Allegheny County Council aims to trim property reassessment appeals timelines
Allegheny County Council is aiming to address some of the symptoms of the county’s broken property assessment system, with council members introducing three bills related to the matter on Tuesday.
The long-troubled system was thrust into the spotlight after a 2021 lawsuit challenged the methods the county uses to value properties so they can be taxed. The county last conducted a full reassessment of properties in 2012. But a common pleas judge said the county had been failing to properly update values that were appealed, and the appeals process itself has been plagued by delays.
Council offered up a handful of remedies Tuesday. One bill would add new training requirements for Board of Property Assessment Appeals and Review (BPAAR) members and county hearing officers, who decide thousands of property assessment appeals each year.
Though members currently must meet some qualifications to join the board – such as having practical experience as a registered real estate broker, appraiser or assessor – once appointed, they receive little guidance about what the job entails.
The ordinance would mandate they take classes about the state’s assessment valuation process and other topics from the Assessors' Association of Pennsylvania. That would bring Allegheny County in line with other Pennsylvania counties, whose assessment appeal boards are required to receive similar training.
The same bill would also grant board members’ power to actually hear appeals — a task they’re not currently doing, according to BPAAR member Michael Suley.
Suley is a former manager of the county’s Office of Property Assessments and a consultant to the plaintiffs in the 2021 lawsuit. He said a shortage of people to hear appeals has created a backlog of 4,000 appeals unresolved appeals last year.
Letting board members hear appeals will make the process more efficient, said Allegheny County Council member Suzanne Filiaggi, one of the bill’s sponsors.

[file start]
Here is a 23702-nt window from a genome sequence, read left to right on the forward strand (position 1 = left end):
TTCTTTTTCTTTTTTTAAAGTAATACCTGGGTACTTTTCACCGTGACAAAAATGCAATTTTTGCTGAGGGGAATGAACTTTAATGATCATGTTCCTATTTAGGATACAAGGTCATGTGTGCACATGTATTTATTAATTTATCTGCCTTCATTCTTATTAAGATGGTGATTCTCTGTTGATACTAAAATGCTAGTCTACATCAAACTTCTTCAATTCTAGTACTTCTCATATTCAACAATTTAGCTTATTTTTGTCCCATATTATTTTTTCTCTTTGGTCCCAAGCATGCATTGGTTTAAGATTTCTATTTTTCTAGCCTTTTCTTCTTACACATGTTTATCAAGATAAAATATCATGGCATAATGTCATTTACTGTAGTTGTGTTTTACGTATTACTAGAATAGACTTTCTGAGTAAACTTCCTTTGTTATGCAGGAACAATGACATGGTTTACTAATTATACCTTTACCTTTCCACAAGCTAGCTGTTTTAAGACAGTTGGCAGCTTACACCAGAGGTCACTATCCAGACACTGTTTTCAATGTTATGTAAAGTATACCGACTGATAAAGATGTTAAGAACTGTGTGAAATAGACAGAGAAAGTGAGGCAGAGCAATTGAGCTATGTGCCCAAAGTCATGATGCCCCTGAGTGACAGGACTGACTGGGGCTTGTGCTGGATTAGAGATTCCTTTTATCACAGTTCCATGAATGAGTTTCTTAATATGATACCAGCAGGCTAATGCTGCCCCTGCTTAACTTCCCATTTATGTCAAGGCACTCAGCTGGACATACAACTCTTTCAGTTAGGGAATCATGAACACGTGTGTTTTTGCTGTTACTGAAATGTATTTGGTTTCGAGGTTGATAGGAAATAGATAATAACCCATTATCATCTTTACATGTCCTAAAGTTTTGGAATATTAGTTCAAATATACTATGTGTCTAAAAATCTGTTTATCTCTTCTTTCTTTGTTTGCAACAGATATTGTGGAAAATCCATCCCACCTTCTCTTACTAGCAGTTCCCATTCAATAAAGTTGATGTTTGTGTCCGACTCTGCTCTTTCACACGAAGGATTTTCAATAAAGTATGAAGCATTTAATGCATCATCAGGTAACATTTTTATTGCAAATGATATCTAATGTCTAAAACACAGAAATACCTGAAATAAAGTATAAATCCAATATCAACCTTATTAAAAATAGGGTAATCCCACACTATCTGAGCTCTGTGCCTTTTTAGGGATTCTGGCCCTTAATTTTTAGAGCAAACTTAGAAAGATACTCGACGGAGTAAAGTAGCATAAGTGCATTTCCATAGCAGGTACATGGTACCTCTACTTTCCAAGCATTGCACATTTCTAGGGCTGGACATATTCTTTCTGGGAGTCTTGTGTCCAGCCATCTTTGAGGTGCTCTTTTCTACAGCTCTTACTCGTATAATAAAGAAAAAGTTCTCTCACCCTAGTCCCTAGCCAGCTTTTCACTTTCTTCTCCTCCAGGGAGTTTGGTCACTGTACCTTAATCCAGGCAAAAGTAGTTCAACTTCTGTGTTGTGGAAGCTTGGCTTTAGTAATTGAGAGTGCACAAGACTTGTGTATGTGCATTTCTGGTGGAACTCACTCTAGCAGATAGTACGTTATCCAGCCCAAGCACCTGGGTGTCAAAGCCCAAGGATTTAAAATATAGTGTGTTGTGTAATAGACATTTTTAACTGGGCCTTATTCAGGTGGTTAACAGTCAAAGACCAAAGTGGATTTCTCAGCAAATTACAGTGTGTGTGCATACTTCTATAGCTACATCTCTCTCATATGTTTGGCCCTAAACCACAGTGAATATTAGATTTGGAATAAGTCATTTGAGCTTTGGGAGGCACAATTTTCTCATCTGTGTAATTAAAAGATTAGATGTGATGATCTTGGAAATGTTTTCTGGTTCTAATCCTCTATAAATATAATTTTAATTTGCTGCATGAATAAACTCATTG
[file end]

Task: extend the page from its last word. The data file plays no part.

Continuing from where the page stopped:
“At this point, it's taking upwards of five months after a ten-minute hearing to get a decision,” she said. “And there are thousands of appeals that don't even have decisions.”.
Filiaggi also sponsored an ordinance to speed up the appeals process, by requiring the board to issue a final decision within 60 days of the appeal hearing.
The expedited timeline would allow homeowners and taxing bodies, like school districts, to more accurately budget their taxes and revenues, respectively.
Filiaggi said that while the ordinances won’t fix the reassessment system on their own, they represent “baby steps” toward a broader solution.
“If — capital ‘I,’ capital ‘F’ — the assessments issue is tackled by the county executive or the courts, the county needs to be prepared. And this is getting us prepared,” she said.
A third ordinance introduced Tuesday would establish a procedure for appointing a chief assessment officer and lay out the position’s responsibilities.
It’s modeled in part on a similar bill council approved last year that would have also given council the ability to remove a chief assessment officer appointed by the county manager. That bill was ultimately vetoed by then-County Executive Rich Fitzgerald. The removal provision is not included in the updated ordinance.
All three bills were referred to council’s newly formed committee on assessment practices. But some critics argue that they don’t go far enough.
The ordinances are “just dealing with the symptoms of the problem,” not the “actual sickness,” said Dominick Gambino, owner of Diversified Municipal Services, which consults for schools, municipalities and counties regarding assessments. The problem, he said, is that the ultimate basis for the county’s tax system is a countywide property valuation whose numbers are now more than a decade old.
“Clearly. It causes all the problems we're dealing with now,” he said.
Gambino, who managed Allegheny County’s Office of Property Assessments from 2001 through 2003 and led a reassessment of all properties, pressed for a full, county-wide reassessment.
Controversy over the property tax assessment system was a key issue in last year’s county executive race, in which Democrat Sara Innamorato voiced support for a countywide reassessment of property value as part of a broader effort to create a “modern, transparent and fair” system. She said property tax relief for longtime homeowners could also play a part in the transformation.
But a few weeks into her term, Innamorato has yet to signal what her next step will be on improving the assessment system. A spokesperson for Innamorato said her office has no imminent announcements about county property assessments.